We're not talking waterfalls, or fast-flowing rivers. Or even a pond. But data returned from three different space probes shows the chemical signatures of water on the lunar surface. The results were published this week in Science magazine.
In each of the studies, scientists used spectroscopic data to find light absorptions characteristic of water.
The find has excited many scientists, who say the traces of water could eventually be utilized by future visitors to the moon.
It's hardly a vast lake, and it won't yet support that lunar agricultural colony you've been dreaming of, but it's far more water than scientists ever expected to find on the moon, and it could prove a valuable resource to future lunar visitors. The researchers have also found that the concentration of water is higher toward the poles, lending credence to the theory that larger deposits of water near the poles, and researchers note that it's possible we'll continue to find wetter lunar regions in the future.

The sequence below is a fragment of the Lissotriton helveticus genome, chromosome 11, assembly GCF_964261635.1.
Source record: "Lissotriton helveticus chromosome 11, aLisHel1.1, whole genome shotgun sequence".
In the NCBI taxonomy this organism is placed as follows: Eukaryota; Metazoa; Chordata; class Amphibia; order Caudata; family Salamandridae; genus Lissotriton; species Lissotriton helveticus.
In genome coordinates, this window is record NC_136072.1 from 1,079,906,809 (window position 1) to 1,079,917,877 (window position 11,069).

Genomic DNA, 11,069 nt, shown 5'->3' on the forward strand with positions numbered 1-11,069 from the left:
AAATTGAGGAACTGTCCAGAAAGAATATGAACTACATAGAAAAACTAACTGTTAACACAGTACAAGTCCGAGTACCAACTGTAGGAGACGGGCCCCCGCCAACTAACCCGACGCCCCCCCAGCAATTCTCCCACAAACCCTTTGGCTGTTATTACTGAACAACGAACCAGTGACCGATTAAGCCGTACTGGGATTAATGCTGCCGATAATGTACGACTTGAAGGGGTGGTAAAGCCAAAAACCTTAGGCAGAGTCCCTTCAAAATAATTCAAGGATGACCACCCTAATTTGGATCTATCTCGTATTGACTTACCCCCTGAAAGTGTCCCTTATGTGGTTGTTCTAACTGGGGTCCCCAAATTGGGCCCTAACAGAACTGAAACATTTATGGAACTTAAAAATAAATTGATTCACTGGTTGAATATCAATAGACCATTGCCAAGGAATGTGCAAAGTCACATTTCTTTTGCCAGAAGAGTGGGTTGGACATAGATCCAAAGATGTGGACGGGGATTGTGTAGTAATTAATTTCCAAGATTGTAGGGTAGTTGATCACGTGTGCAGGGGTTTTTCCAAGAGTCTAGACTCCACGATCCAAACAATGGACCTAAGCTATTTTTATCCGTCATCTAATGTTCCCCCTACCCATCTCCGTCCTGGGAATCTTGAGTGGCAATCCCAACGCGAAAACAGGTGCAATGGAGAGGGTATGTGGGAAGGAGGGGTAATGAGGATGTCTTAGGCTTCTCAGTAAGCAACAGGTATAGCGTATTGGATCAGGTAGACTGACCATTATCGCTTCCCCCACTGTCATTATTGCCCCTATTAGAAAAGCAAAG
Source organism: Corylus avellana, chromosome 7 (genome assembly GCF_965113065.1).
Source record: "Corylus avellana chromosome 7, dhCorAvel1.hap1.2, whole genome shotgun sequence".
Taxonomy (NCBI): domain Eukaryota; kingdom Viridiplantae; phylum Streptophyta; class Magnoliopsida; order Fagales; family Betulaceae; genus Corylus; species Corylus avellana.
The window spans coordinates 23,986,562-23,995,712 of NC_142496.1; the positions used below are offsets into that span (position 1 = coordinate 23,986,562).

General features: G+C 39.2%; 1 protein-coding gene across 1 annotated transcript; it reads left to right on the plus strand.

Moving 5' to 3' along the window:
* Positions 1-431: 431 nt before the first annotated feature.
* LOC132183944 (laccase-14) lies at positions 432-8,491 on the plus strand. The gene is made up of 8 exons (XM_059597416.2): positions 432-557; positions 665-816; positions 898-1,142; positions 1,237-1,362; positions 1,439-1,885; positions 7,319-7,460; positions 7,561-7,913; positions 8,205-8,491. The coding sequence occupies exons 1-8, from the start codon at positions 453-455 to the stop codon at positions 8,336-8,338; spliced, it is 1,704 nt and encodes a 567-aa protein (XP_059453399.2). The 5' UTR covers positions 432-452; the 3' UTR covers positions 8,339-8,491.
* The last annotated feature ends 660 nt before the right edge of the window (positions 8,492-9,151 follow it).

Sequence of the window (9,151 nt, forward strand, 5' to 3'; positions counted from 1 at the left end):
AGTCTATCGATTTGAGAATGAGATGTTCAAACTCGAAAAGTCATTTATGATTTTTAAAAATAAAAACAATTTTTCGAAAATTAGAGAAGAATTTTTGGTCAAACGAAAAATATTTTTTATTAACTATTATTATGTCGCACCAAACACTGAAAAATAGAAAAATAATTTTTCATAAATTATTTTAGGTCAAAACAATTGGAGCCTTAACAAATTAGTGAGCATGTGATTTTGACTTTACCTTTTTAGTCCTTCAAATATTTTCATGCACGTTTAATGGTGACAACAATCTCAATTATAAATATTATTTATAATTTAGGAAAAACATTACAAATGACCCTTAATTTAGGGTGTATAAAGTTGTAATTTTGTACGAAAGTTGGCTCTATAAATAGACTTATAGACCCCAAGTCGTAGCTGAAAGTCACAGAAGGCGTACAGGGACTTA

In July, at a presentation in Washington, D.C., Google rolled out Google Moon, the latest addition to the popular application Google Earth 5.0. Google Moon, which is free to all users, was created with the help of a team of scientists from NASAâ€™s Ames Research Center.
Like Google Earth, Google Moon is multi-layered. The first layer is comprised of photographs taken by the Clementine mission, and offers a glimpse of the moon as it might appear from orbit. But users can also toggle an elevation function, which utilizes maps generated by the USGS, and color-codes the moon by elevation.
Hey, maybe if you look really closely, you'll see a couple drops of water.
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